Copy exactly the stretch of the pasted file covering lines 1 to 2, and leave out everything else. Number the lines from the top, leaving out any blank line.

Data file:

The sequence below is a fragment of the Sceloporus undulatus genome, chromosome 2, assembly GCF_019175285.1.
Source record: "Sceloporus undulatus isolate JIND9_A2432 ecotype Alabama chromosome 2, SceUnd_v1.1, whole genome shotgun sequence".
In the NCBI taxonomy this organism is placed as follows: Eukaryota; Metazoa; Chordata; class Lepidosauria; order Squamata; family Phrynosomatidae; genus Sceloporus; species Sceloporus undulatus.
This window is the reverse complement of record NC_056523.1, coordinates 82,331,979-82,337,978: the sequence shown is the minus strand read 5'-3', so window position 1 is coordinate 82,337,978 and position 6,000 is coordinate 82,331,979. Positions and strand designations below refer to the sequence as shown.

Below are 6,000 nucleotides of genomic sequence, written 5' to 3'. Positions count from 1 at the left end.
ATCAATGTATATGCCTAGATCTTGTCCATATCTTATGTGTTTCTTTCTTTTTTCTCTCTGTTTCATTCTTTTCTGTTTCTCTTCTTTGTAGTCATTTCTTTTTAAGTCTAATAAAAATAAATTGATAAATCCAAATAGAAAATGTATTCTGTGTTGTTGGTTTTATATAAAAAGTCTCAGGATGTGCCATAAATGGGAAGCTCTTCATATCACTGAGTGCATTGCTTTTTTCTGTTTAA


The sequence below is a fragment of the Sceloporus undulatus genome, chromosome 2, assembly GCF_019175285.1.
Source record: "Sceloporus undulatus isolate JIND9_A2432 ecotype Alabama chromosome 2, SceUnd_v1.1, whole genome shotgun sequence".